I then notice that he has about a dozen of these figures set up on a stone pillar in the shade nearby. It was the worst marketing location ever. If you walked into the pillar you still wouldn’t see them because the gray of the wire blends so well into the gray of the stone.

As I say goodbye because it is time to find the albergue for dinner with my “family,” he hands me one of his wire sculptures. Lovely, intricate, he had casually crafted a  pilgrim walking while we had talked and was “gifting” it to me. Of course, I could not accept it as a gift.  I was a pilgrim but I wasn’t homeless. I give him €2.

He refuses to take it. I insist. He refuses again. I really insist.

He relents and accepts.

But he gives me another sculpture, more elaborate, with words and figures.


It is sitting on the desktop next to me as I write this.







I’m An Idiot But it Turns Out OK – Day 37 – San Mahmed to Ferreiros


The albergue was deserted by the time I left.

My hand-washed clothes from the night before were still damp so I used the dryer for 20 minutes before I packed out. Most of the people had sent their bags ahead (yes, they transported their bags). A few were waiting for vans to get their bags before they headed out.

The dining room was empty – the hospitaleros were not there. But they left hot pots, toasters and coolers with items for breakfast such as cereal, coffee, and  pastry and pilgrims simply helped themselves. I had a simple breakfast while waiting for my clothes to dry and charging my phone and iPad.

The road was easy and flat and a short 3 kilometers to that final landmark city before the end, Sarria.


Sarria is a little more than 100 kilometers from Santiago. Since one must have walked at least 100 kilometers from Santiago in order to earn a Campostella, Sarria is the place where you find an influx of pilgrims whose goal it is to get the piece of paper that proves they’ve been on a “pilgrimage.”   They start their Camino in Sarria, getting two stamps each day, and present it to the Pilgrim Office at the Cathedral in Santiago. Then they get their Campostella.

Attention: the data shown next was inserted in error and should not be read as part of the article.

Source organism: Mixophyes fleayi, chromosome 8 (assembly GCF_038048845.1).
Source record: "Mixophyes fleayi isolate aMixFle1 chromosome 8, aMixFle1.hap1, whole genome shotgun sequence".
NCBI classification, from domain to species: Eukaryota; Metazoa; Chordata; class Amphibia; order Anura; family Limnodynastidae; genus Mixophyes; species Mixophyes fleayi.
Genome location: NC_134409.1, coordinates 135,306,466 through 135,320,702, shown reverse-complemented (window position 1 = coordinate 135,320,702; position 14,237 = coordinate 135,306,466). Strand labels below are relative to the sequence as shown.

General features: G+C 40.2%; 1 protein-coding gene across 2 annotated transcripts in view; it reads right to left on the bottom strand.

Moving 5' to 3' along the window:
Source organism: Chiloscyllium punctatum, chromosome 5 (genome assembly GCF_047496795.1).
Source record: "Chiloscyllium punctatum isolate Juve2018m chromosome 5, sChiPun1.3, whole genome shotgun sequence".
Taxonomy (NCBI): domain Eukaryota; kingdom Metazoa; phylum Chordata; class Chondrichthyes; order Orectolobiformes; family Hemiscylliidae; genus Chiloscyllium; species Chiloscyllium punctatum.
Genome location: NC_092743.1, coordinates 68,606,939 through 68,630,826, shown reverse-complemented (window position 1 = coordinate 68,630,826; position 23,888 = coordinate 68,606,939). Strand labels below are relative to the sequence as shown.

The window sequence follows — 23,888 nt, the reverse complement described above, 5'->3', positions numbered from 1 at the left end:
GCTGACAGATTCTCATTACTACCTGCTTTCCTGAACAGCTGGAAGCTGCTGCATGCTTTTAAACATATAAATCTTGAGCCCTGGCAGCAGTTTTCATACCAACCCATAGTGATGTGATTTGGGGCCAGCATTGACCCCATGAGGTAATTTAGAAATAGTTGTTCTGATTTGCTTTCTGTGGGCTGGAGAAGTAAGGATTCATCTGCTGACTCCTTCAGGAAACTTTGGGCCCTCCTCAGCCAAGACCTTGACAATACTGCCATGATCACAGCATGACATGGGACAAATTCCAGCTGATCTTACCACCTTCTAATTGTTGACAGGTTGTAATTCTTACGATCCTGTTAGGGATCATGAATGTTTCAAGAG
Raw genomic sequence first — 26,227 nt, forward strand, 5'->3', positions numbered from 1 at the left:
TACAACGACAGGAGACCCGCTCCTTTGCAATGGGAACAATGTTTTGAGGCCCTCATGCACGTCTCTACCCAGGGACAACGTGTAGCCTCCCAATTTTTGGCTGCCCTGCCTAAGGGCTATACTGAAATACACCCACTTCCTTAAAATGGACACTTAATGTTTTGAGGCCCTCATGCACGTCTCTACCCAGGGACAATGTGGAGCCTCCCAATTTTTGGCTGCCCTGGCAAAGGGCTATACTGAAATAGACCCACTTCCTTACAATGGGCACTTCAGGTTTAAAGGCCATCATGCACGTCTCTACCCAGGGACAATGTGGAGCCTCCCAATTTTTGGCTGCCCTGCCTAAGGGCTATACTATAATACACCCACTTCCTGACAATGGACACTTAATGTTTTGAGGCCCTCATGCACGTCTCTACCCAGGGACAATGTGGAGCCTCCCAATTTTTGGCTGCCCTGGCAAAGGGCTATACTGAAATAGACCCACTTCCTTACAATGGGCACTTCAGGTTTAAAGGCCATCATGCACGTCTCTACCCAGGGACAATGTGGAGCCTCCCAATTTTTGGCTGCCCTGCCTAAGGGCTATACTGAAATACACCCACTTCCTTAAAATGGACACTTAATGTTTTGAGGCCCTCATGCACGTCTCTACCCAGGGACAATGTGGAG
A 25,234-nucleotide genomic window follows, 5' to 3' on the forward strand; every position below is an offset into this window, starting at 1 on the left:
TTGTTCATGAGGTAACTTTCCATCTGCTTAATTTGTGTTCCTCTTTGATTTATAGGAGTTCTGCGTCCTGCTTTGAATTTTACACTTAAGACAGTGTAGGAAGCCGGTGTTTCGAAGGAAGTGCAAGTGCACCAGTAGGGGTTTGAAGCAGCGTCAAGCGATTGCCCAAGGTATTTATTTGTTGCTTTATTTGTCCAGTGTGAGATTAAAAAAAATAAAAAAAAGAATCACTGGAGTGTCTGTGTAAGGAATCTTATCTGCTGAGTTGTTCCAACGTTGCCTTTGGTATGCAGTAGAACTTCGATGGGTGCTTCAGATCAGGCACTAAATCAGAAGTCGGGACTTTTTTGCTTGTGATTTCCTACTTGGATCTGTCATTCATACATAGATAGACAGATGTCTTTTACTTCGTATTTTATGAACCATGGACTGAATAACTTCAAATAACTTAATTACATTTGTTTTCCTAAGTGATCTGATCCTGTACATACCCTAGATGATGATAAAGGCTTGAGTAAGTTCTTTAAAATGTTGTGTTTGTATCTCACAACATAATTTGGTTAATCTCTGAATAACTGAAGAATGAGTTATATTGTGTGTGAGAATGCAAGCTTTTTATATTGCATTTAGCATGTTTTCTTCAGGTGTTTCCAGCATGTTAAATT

I have my guidebook with me and re-read the words of the author – “. . . remember that many of the new arrivals may be nervous starting out and the last thing such a person needs is aloofness built on a false sense of superiority. A loving pilgrim welcomes all they meet along the path – without judgement.”


It is early morning and Sarria is just waking up. It is too early for me to stop for breakfast so I easily climb up, up, up, past the mural near the castle at the top. I drink in the sunshine and wish a sincere “Buen Camino” to the new pilgrims huffing their way up to the top of the hill.

And, then, as I gaze down at the city I have just passed through, relishing the view and the early start I had on the day, I get a sick, sinking feeling in my stomach.

I still have no cash. I had to use plastic the night before in order to stay at the albergue. I need to find a cash machine.

I ask a few locals briskly trotting to work where the nearest cash machine is and they point back down into the city.  Down, down.

Which Saint shall I thank for keeping me humble? I want to blame all of them. Couldn’t they have made me think of this 15 minutes earlier? This is going to cost me alot of time.

I have no choice but to head back down into the city. I run into many pilgrims heading up as I head down, some of them people I had briskly passed an hour earlier on the Camino. I have to keep asking locals for the nearest ATM. I feel like an idiot when the cab drivers point across the narrow street we are standing on and the bank is right in front of me. I am one of the first on line. But I am the only one with a backpack and hiking poles.

I fill up with enough cash to last to the next large town and retrace my steps up. This time I pass no one. All the morning pilgrims have gone. I am the last one.